Once upon a time, you could only access the internet by plugging into it; and back in the day you even had to dial in before you could log on! Wi-Fi technology has only been around since 1997. Now it’s hard to imagine a world without Wi-Fi networks around us almost everywhere. But how does it work and more importantly, how can you get the most out of your home Wi-Fi network? We get these questions a lot, but the answers can help no matter where you get internet.
Bandwidth is key to making the most of your internet, and it refers to the amount of content your internet can handle. Let’s use actual traffic to make this a little clearer—A three lane highway can only accommodate so many cars and trucks before it backs up and creates a traffic jam. And every car is different. There are zippy cars, slow cars, and semi trucks. Each takes up a different amount of room and drives at a different speed — but the three lane highway can’t just magically turn into a four lane highway to accommodate an overload of cars and trucks when things get too slow-moving on the three lane highway.
Similarly, you can think of your Wi-Fi network as a highway. It has a set amount of lanes (bandwidth [measured in megabits or gigabits of upload or download speeds, depending on your plan]) and can only support a certain amount of traffic (your devices) without slowing down just like that highway traffic jam. Certain devices, like a 4K streaming TV, take up a lot of room (bandwidth) on Wi-Fi, because it requires a lot of power to be able to download 4K video on demand (which is why you might want to hardwire devices like this). Other devices, like your Wi-Fi enabled lightbulb, don’t take up as much space on your internet connection because they don’t need much bandwidth.
It’s important to remember that your 1 Gig plan, 2 Gig plan, or whatever plan you have from a provider doesn’t mean each device gets the full bandwidth of your Wi-Fi connection — they all share it. So if you’ve got 41 devices running in your household like I do, you’re probably using a lot of internet. But there are things you can do to get more out of your Wi-Fi network:
Get multiple access points.
If you only have a solitary router trying to create a Wi-Fi network to cover a spacious home or apartment (or one with thick or brick walls), you’re likely to experience more interruptions over your Wi-Fi network. Setting up a mesh network that fits the size and needs of your home can speed up the internet across your home. Which is why our 1 Gig and 2 Gig plans include mesh networking capability.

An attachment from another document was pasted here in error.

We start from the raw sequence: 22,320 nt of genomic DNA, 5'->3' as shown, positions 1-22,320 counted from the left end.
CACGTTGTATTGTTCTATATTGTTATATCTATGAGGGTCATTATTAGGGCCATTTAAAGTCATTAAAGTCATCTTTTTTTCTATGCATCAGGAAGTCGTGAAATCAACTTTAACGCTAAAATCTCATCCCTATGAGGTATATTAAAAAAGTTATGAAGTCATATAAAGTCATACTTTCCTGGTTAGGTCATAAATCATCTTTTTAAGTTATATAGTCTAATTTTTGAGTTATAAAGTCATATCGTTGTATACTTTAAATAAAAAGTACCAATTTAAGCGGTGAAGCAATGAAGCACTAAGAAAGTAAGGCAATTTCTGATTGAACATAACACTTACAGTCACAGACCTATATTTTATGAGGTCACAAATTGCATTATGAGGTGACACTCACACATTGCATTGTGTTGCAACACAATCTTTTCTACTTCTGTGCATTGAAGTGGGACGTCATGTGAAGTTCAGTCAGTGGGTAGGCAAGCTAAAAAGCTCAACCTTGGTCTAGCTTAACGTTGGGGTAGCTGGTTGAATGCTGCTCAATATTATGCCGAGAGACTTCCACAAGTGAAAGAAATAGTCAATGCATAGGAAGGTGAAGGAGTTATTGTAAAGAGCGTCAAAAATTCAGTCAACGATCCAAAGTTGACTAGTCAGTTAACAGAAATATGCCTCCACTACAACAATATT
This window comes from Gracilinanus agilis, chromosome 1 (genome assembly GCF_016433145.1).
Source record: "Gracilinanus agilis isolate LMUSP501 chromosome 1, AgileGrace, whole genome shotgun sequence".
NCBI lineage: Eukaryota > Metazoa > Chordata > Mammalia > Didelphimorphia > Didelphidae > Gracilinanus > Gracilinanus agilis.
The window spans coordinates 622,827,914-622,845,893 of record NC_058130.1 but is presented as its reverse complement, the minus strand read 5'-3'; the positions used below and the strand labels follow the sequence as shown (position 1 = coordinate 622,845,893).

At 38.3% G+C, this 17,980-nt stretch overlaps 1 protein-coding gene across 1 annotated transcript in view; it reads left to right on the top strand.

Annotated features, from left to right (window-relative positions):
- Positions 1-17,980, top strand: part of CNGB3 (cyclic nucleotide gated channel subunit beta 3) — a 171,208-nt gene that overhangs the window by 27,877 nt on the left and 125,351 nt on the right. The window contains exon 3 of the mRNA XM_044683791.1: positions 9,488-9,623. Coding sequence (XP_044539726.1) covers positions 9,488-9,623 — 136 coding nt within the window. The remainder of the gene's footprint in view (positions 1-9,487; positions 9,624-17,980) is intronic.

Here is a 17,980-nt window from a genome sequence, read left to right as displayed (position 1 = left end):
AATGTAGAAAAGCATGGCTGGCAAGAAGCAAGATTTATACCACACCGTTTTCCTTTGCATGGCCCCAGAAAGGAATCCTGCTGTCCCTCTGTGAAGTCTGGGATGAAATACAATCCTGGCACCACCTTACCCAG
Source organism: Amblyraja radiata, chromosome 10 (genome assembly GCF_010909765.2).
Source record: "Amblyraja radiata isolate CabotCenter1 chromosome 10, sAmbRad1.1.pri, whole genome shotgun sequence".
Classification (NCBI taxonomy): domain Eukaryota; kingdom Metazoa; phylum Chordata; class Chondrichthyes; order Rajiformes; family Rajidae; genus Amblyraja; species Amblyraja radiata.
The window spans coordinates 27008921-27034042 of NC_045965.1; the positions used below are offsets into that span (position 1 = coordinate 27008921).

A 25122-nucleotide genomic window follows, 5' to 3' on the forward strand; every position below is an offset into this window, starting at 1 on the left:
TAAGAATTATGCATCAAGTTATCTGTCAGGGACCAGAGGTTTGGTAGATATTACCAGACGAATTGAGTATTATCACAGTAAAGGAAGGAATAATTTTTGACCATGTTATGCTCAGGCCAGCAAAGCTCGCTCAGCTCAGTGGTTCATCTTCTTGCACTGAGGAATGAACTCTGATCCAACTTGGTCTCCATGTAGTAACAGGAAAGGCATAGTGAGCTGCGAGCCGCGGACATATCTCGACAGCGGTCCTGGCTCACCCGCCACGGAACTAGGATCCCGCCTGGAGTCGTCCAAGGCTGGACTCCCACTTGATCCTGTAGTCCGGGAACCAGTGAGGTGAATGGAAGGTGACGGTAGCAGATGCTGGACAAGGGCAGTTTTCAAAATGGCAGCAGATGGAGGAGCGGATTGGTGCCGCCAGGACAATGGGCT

For me, I wanted to be able to catch up on the news while getting ready in the morning…which meant ensuring my home network covered my bathroom seamlessly. Figure out where you need (or just want) your internet (you can get information about how your routers and extenders are working by calling our service agents or, if you are 2 Gig customer, through the Google Fiber app), and adjust your Wi-Fi network to make room for the things that are important to you. This is also something our installers help our customers do when they are doing installations.
There are two different radio frequencies used by Wi-Fi. One is the 2.4 Ghz spectrum and the other is the 5.0 Ghz spectrum. Both frequencies have been in use for many years and offer a few pros and cons to keep in mind.
The 2.4 Ghz band (the older of the two) tends to propagate to more areas, meaning it offers wider coverage than the 5.0 Ghz band. That said, while it may go further, it does so with considerably less bandwidth than 5.0 Ghz. This means 2.4 Ghz is great for devices that don’t require a lot of bandwidth, like a smart light, but less than ideal for bandwidth-intense devices like a smart TV. In fact, a modern smart TV will likely see some buffering if connected to a 2.4 Ghz network.
5.0 Ghz is really just the inverse of 2.4 Ghz. It offers less range, but packs enough bandwidth to power most of today’s Wi-Fi devices like your laptop or smartphone.
The good news is that most routers and devices will try to auto-connect to the appropriate frequency. That said, if you’re on the outer edges of your Wi-Fi coverage area, you may notice your device can only connect to the slower 2.4 Ghz frequency as you’re out of range of the 5.0 Ghz.
While 2.4 Ghz and 5.0 Ghz are the primary spectrums for Wi-Fi today, a third is beginning to hit the market as well. The latest Wi-Fi 6E enables use of the 6.0 Ghz frequency. That is unlocking even faster Wi-Fi speeds on compatible devices.
Take a load off
Hardwiring is always going to give you faster internet speeds (back to that 4K TV) — it’ll also take demanding devices off your Wi-Fi and in turn, will make room for your other devices. So hardwire your gaming console or ancient printer if you can. It’ll give your partner more room to have that seamless video call, and they’ll thank you for that.
Posted by Nick Saporito, Head of Commercial Strategy